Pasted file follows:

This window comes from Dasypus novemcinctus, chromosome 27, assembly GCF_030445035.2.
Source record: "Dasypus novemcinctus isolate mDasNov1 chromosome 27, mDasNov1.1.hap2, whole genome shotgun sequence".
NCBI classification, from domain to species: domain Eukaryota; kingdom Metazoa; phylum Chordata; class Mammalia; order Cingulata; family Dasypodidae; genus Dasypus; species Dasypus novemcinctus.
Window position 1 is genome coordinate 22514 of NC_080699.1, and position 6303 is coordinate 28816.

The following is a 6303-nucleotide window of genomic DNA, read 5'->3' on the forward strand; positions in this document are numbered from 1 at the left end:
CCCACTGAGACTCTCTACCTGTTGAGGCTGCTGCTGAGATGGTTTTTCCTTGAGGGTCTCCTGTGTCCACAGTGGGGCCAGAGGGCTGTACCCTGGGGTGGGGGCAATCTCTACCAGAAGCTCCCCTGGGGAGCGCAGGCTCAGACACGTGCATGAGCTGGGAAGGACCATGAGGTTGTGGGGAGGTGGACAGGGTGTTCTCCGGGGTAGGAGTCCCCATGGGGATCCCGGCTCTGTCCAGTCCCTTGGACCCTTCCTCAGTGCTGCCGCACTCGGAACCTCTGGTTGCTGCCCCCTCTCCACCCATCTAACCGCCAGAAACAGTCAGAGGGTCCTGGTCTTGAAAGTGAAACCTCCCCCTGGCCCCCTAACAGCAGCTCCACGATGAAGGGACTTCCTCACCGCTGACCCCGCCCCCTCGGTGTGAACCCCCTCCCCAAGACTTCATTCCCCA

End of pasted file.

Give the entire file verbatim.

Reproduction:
This window comes from Dasypus novemcinctus, chromosome 27, assembly GCF_030445035.2.
Source record: "Dasypus novemcinctus isolate mDasNov1 chromosome 27, mDasNov1.1.hap2, whole genome shotgun sequence".
NCBI classification, from domain to species: domain Eukaryota; kingdom Metazoa; phylum Chordata; class Mammalia; order Cingulata; family Dasypodidae; genus Dasypus; species Dasypus novemcinctus.
Window position 1 is genome coordinate 22514 of NC_080699.1, and position 6303 is coordinate 28816.

The following is a 6303-nucleotide window of genomic DNA, read 5'->3' on the forward strand; positions in this document are numbered from 1 at the left end:
CCCACTGAGACTCTCTACCTGTTGAGGCTGCTGCTGAGATGGTTTTTCCTTGAGGGTCTCCTGTGTCCACAGTGGGGCCAGAGGGCTGTACCCTGGGGTGGGGGCAATCTCTACCAGAAGCTCCCCTGGGGAGCGCAGGCTCAGACACGTGCATGAGCTGGGAAGGACCATGAGGTTGTGGGGAGGTGGACAGGGTGTTCTCCGGGGTAGGAGTCCCCATGGGGATCCCGGCTCTGTCCAGTCCCTTGGACCCTTCCTCAGTGCTGCCGCACTCGGAACCTCTGGTTGCTGCCCCCTCTCCACCCATCTAACCGCCAGAAACAGTCAGAGGGTCCTGGTCTTGAAAGTGAAACCTCCCCCTGGCCCCCTAACAGCAGCTCCACGATGAAGGGACTTCCTCACCGCTGACCCCGCCCCCTCGGTGTGAACCCCCTCCCCAAGACTTCATTCCCCA